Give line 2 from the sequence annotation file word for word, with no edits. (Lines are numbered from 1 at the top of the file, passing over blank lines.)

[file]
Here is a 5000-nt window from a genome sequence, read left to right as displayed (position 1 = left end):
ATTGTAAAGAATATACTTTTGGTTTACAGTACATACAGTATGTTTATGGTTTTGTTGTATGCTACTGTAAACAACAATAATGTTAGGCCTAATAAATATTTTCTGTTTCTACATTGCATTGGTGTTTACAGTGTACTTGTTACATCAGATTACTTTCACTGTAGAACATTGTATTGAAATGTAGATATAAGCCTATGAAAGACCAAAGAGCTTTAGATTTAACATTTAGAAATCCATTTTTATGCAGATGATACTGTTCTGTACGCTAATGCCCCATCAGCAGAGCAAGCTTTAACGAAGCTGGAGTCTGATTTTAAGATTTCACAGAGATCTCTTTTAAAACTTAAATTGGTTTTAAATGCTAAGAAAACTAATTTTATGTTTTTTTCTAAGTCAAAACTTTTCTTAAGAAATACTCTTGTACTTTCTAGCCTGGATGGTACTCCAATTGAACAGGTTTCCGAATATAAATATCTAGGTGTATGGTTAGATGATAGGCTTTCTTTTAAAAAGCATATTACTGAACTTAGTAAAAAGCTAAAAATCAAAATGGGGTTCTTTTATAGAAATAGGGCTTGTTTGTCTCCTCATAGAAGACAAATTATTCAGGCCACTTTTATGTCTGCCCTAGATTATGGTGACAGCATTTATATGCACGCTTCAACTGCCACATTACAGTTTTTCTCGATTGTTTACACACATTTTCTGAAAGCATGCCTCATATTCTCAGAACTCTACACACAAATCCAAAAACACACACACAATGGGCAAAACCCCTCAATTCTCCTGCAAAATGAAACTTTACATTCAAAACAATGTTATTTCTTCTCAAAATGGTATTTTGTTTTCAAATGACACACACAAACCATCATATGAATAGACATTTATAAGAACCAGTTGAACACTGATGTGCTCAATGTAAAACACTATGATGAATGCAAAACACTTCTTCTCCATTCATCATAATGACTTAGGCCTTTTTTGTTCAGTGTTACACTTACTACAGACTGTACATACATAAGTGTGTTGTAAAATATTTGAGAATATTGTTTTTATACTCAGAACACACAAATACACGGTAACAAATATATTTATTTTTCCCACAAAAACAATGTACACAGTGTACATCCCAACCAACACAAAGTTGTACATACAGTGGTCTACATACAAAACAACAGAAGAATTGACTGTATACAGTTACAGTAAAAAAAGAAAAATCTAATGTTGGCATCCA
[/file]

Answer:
ATTGTAAAGAATATACTTTTGGTTTACAGTACATACAGTATGTTTATGGTTTTGTTGTATGCTACTGTAAACAACAATAATGTTAGGCCTAATAAATATTTTCTGTTTCTACATTGCATTGGTGTTTACAGTGTACTTGTTACATCAGATTACTTTCACTGTAGAACATTGTATTGAAATGTAGATATAAGCCTATGAAAGACCAAAGAGCTTTAGATTTAACATTTAGAAATCCATTTTTATGCAGATGATACTGTTCTGTACGCTAATGCCCCATCAGCAGAGCAAGCTTTAACGAAGCTGGAGTCTGATTTTAAGATTTCACAGAGATCTCTTTTAAAACTTAAATTGGTTTTAAATGCTAAGAAAACTAATTTTATGTTTTTTTCTAAGTCAAAACTTTTCTTAAGAAATACTCTTGTACTTTCTAGCCTGGATGGTACTCCAATTGAACAGGTTTCCGAATATAAATATCTAGGTGTATGGTTAGATGATAGGCTTTCTTTTAAAAAGCATATTACTGAACTTAGTAAAAAGCTAAAAATCAAAATGGGGTTCTTTTATAGAAATAGGGCTTGTTTGTCTCCTCATAGAAGACAAATTATTCAGGCCACTTTTATGTCTGCCCTAGATTATGGTGACAGCATTTATATGCACGCTTCAACTGCCACATTACAGTTTTTCTCGATTGTTTACACACATTTTCTGAAAGCATGCCTCATATTCTCAGAACTCTACACACAAATCCAAAAACACACACACAATGGGCAAAACCCCTCAATTCTCCTGCAAAATGAAACTTTACATTCAAAACAATGTTATTTCTTCTCAAAATGGTATTTTGTTTTCAAATGACACACACAAACCATCATATGAATAGACATTTATAAGAACCAGTTGAACACTGATGTGCTCAATGTAAAACACTATGATGAATGCAAAACACTTCTTCTCCATTCATCATAATGACTTAGGCCTTTTTTGTTCAGTGTTACACTTACTACAGACTGTACATACATAAGTGTGTTGTAAAATATTTGAGAATATTGTTTTTATACTCAGAACACACAAATACACGGTAACAAATATATTTATTTTTCCCACAAAAACAATGTACACAGTGTACATCCCAACCAACACAAAGTTGTACATACAGTGGTCTACATACAAAACAACAGAAGAATTGACTGTATACAGTTACAGTAAAAAAAGAAAAATCTAATGTTGGCATCCA